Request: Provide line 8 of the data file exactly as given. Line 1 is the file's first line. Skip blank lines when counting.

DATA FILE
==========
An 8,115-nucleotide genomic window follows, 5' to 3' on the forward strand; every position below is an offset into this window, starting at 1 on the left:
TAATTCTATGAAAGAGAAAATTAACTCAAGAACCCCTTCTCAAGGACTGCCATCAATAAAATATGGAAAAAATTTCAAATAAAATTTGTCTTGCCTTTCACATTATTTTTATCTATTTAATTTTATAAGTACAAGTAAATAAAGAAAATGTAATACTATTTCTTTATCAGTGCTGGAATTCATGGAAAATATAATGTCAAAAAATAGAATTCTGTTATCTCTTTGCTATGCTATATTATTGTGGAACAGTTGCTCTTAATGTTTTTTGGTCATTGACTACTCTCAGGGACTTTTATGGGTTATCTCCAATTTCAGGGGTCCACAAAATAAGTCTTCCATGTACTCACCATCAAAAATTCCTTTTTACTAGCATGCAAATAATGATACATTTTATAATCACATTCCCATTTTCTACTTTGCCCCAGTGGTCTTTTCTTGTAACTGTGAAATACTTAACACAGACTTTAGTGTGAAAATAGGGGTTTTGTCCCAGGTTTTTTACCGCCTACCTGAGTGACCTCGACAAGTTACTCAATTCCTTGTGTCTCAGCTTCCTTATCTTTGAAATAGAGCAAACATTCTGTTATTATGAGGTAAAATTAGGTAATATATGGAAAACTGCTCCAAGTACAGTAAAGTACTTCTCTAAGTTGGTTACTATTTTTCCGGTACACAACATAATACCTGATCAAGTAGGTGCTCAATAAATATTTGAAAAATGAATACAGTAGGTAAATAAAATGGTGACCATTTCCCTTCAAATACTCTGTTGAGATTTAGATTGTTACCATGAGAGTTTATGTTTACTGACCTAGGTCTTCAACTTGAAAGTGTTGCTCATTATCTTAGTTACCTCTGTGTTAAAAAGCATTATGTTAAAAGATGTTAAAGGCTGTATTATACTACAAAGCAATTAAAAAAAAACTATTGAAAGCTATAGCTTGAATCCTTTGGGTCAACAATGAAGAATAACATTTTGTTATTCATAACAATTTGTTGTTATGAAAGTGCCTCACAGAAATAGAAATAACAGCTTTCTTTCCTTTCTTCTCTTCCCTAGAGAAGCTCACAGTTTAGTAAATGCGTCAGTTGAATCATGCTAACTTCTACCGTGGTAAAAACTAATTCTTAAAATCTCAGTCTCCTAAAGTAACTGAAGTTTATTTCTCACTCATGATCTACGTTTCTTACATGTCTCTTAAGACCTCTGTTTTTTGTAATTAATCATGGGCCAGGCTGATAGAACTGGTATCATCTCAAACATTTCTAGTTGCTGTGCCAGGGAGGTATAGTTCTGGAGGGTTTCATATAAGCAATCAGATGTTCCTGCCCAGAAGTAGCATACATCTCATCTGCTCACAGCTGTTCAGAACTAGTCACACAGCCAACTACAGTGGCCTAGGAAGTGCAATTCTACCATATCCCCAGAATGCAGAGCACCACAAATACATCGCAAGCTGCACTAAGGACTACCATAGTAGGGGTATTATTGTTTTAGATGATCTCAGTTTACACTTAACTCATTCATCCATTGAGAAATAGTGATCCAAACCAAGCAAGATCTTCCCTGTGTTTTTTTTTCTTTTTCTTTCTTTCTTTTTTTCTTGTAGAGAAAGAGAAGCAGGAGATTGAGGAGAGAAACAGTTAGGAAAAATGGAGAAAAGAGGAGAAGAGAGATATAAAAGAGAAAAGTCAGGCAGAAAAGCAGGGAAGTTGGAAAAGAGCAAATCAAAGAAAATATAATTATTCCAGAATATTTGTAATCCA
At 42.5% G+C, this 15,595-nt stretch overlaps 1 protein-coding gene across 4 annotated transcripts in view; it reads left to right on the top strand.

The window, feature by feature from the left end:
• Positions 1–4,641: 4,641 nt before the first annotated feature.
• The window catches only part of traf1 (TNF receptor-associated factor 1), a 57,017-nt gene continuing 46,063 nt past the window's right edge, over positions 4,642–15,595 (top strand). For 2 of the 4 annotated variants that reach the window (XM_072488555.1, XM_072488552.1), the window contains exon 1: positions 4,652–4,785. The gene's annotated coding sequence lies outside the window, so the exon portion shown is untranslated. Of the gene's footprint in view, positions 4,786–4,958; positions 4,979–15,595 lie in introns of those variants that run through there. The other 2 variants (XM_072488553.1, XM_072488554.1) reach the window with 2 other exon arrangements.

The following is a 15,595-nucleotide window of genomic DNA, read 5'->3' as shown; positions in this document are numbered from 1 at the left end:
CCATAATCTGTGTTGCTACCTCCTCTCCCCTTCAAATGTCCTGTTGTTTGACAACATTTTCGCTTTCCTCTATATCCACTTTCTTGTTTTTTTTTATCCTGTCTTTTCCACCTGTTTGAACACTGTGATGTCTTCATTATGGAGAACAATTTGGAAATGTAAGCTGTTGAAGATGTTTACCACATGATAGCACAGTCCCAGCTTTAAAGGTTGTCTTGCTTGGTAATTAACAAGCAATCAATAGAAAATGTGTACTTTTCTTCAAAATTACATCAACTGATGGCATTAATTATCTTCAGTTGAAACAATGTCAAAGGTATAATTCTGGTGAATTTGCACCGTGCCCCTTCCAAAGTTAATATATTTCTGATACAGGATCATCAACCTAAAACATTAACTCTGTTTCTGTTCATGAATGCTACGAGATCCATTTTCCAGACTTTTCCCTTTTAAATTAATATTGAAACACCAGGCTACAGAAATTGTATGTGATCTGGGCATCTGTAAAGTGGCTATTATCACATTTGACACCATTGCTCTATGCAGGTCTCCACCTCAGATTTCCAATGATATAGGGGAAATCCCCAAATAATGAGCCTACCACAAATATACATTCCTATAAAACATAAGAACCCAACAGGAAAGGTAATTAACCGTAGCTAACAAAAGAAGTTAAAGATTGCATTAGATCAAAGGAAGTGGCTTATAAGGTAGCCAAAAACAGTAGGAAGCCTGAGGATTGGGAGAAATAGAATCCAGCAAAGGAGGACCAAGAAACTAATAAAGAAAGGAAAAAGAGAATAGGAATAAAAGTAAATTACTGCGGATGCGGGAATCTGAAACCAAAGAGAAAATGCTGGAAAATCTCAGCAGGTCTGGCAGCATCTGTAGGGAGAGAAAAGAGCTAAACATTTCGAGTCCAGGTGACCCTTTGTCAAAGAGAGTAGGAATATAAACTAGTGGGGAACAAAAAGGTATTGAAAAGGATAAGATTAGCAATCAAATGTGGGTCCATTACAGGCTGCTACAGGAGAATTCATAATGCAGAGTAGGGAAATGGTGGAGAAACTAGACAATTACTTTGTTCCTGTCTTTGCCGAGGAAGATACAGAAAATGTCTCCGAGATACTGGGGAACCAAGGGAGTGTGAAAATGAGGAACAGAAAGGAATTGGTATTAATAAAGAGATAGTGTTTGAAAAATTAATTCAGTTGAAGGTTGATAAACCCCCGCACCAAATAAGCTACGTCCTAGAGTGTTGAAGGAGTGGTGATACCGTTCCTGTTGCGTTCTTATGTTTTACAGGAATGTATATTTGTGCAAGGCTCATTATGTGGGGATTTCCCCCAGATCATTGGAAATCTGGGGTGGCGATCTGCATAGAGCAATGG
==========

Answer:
CCATAATCTGTGTTGCTACCTCCTCTCCCCTTCAAATGTCCTGTTGTTTGACAACATTTTCGCTTTCCTCTATATCCACTTTCTTGTTTTTTTTTATCCTGTCTTTTCCACCTGTTTGAACACTGTGATGTCTTCATTATGGAGAACAATTTGGAAATGTAAGCTGTTGAAGATGTTTACCACATGATAGCACAGTCCCAGCTTTAAAGGTTGTCTTGCTTGGTAATTAACAAGCAATCAATAGAAAATGTGTACTTTTCTTCAAAATTACATCAACTGATGGCATTAATTATCTTCAGTTGAAACAATGTCAAAGGTATAATTCTGGTGAATTTGCACCGTGCCCCTTCCAAAGTTAATATATTTCTGATACAGGATCATCAACCTAAAACATTAACTCTGTTTCTGTTCATGAATGCTACGAGATCCATTTTCCAGACTTTTCCCTTTTAAATTAATATTGAAACACCAGGCTACAGAAATTGTATGTGATCTGGGCATCTGTAAAGTGGCTATTATCACATTTGACACCATTGCTCTATGCAGGTCTCCACCTCAGATTTCCAATGATATAGGGGAAATCCCCAAATAATGAGCCTACCACAAATATACATTCCTATAAAACATAAGAACCCAACAGGAAAGGTAATTAACCGTAGCTAACAAAAGAAGTTAAAGATTGCATTAGATCAAAGGAAGTGGCTTATAAGGTAGCCAAAAACAGTAGGAAGCCTGAGGATTGGGAGAAATAGAATCCAGCAAAGGAGGACCAAGAAACTAATAAAGAAAGGAAAAAGAGAATAGGAATAAAAGTAAATTACTGCGGATGCGGGAATCTGAAACCAAAGAGAAAATGCTGGAAAATCTCAGCAGGTCTGGCAGCATCTGTAGGGAGAGAAAAGAGCTAAACATTTCGAGTCCAGGTGACCCTTTGTCAAAGAGAGTAGGAATATAAACTAGTGGGGAACAAAAAGGTATTGAAAAGGATAAGATTAGCAATCAAATGTGGGTCCATTACAGGCTGCTACAGGAGAATTCATAATGCAGAGTAGGGAAATGGTGGAGAAACTAGACAATTACTTTGTTCCTGTCTTTGCCGAGGAAGATACAGAAAATGTCTCCGAGATACTGGGGAACCAAGGGAGTGTGAAAATGAGGAACAGAAAGGAATTGGTATTAATAAAGAGATAGTGTTTGAAAAATTAATTCAGTTGAAGGTTGATAAACCCCCGCACCAAATAAGCTACGTCCTAGAGTGTTGAAGGAGTGGTGATACCGTTCCTGTTGCGTTCTTATGTTTTACAGGAATGTATATTTGTGCAAGGCTCATTATGTGGGGATTTCCCCCAGATCATTGGAAATCTGGGGTGGCGATCTGCATAGAGCAATGG